<< Back

Why It’s Easier Now to Avoid Traditional Spine Surgery

March 29, 2021

The 62-year-old woman had contended with scoliosis, or curvature of the spine, her whole life. It kept getting worse despite surgery after surgery. (See Image 1 below.)

Often, when surgeons address one curving part of the spine by fusing vertebrae together to hold them straight, the disease simply migrates to another section of spine, causing it to curve. The result can be pain and trouble moving. This was the case for another patient, whose spine bent so severely his lower ribs rubbed his pelvis. (See Image 2 below.)

These are the challenges Dr. Vijay Yanamadala enjoys. Dr. Yanamadala, medical director of spine quality and surgical optimization at Hartford HealthCare and part the Ayer Neuroscience Institute Spine Wellness Center team, has earned awards for improving the safety and effectiveness of spine surgery.

Image 1

“There is no greater reward than helping someone live their life more fully again,” he said of the work.

But he will quickly point out that surgery – as advanced and adept as he is with the latest technology and minimally-invasive procedures – is the last thing he recommends to patients. The Spine Wellness Center, he said, offers a complete array of nonsurgical options from physical therapy to pain block injections and lifestyle coaching. He generally encourages patients to try one or more first.

“The best spine surgery is no spine surgery,” Dr. Yanamadala said.

The cause of scoliosis is not fully understood, but he sees many adults coming in after decades of struggles. While surgical options existed 30 years ago when they were young, the rate of resulting paralysis was 25 percent to 50 percent, so many opted not to have the procedure. Today, Dr. Yanamadala said advances in technique and technology caused the rate to drop to less than .1 percent.

“We now have tools like spinal navigation, intraoperative CT scanning and neuromonitoring, interoperative tools that allow us more accuracy when working on the spine than ever before,” he said.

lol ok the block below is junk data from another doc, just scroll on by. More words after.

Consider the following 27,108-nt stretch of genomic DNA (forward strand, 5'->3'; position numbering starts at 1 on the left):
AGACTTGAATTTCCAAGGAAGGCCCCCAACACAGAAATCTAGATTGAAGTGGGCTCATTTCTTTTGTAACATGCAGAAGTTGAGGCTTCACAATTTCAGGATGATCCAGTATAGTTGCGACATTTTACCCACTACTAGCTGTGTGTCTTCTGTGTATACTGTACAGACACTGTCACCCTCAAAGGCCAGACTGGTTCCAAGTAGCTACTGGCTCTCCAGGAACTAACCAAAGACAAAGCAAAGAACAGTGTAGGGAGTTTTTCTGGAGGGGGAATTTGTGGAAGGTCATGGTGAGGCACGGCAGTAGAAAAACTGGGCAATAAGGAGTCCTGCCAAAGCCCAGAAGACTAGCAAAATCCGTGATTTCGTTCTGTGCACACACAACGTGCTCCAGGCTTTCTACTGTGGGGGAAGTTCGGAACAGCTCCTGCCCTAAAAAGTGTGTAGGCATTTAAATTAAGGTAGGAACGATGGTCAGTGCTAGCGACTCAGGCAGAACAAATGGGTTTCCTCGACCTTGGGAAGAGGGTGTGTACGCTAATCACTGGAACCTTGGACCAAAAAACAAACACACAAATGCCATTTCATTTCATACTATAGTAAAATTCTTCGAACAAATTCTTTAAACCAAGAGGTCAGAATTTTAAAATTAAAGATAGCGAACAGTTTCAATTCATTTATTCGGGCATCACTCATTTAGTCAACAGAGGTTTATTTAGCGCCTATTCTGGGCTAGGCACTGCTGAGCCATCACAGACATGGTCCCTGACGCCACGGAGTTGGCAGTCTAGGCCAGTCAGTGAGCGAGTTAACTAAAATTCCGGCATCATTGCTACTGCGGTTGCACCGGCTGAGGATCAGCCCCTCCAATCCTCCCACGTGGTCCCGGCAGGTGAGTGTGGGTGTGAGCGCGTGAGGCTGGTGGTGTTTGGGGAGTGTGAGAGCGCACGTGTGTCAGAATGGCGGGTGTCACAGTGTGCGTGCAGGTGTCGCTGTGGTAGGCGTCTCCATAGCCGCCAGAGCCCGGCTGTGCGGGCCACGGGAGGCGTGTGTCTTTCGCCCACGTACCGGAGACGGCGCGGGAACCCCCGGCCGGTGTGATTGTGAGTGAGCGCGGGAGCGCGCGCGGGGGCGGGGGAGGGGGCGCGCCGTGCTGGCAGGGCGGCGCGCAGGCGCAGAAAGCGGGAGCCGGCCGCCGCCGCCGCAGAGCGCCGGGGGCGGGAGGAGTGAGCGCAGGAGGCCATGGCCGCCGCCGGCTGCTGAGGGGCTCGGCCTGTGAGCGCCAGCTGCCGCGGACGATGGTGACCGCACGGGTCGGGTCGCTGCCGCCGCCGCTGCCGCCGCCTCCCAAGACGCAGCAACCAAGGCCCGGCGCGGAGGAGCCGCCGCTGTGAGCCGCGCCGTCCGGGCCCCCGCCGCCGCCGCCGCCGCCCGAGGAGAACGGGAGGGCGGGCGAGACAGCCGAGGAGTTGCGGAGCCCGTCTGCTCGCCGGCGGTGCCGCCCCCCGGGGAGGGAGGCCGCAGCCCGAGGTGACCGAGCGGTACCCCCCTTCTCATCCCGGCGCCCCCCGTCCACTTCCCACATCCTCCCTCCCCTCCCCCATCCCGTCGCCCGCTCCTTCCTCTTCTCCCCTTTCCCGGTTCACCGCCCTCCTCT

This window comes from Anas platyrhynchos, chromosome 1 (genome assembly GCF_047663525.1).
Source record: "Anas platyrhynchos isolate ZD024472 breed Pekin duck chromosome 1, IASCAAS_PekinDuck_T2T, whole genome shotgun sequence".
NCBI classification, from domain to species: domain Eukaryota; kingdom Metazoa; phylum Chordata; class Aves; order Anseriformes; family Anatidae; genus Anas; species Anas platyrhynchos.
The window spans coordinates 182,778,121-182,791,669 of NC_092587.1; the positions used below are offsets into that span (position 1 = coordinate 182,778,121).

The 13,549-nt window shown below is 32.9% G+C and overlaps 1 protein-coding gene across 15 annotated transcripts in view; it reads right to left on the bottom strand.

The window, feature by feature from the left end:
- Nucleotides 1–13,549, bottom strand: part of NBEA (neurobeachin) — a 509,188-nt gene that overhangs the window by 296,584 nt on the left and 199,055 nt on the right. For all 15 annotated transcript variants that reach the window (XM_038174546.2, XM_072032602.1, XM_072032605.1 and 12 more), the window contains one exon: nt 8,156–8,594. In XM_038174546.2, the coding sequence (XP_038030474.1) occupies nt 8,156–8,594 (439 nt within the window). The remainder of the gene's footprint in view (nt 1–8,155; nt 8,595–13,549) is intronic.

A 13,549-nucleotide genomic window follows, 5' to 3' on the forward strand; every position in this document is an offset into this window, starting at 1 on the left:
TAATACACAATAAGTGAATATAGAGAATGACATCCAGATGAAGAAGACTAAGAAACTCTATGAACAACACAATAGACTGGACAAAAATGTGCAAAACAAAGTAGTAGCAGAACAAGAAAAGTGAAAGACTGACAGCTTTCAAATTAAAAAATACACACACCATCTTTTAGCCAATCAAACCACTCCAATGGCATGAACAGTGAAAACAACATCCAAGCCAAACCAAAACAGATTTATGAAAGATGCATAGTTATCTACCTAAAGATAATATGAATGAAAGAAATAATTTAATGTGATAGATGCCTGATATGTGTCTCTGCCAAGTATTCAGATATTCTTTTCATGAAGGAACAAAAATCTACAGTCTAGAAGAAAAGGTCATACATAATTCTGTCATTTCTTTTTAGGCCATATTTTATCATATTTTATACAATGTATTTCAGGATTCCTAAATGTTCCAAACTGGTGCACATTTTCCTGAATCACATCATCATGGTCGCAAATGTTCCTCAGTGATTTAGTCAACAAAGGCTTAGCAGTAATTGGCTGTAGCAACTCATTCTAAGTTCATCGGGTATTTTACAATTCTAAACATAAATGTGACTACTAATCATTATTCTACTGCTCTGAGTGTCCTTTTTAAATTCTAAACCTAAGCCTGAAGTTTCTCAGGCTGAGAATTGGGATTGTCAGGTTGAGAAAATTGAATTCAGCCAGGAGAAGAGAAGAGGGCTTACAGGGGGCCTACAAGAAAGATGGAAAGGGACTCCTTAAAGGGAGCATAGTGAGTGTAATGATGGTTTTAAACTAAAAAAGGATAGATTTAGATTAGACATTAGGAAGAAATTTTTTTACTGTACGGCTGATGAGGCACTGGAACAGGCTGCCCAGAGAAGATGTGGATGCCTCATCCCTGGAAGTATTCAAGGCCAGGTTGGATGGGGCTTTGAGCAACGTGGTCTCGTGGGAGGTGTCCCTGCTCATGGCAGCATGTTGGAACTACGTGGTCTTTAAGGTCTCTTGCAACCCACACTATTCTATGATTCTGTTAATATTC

Dr. Yanamadala – who earned a bachelor’s and medical degree from Harvard and completed fellowships in minimally-invasive spine surgery at Massachusetts General Hospital and complex spine surgery and spinal deformities at Virginia Mason Medical Center – specializes in treating advanced deformities. Besides scoliosis, that includes reconstructive surgery, cervical myopathy, failed back syndrome, spine trauma, tumors and spinal vascular disease.

“The goal is always optimizing patient outcomes and avoiding unnecessary surgery,” he said.

Image 2

Another common issue is disc damage often caused by arthritis. A 73-year-old patient, Dr. Yanamadala said, had bulging discs pressing tightly against nerves, almost crushing them. He had tried many options, including physical therapy, chiropractic care, acupuncture and injections, but nothing worked. Surgery was the best option in his case, but advanced microsurgery guided by a powerful microscope made the experience better for the patient.

“Traditional surgery would have meant a six- to eight-inch scar and a long recovery,” Dr. Yanamadala said. “Using the microscope, I was able to decompress the discs through three small incisions in a two-hour procedure. He went home the same day, just three hours after surgery. We are able to be much more efficient so we do no more and no less than is needed.”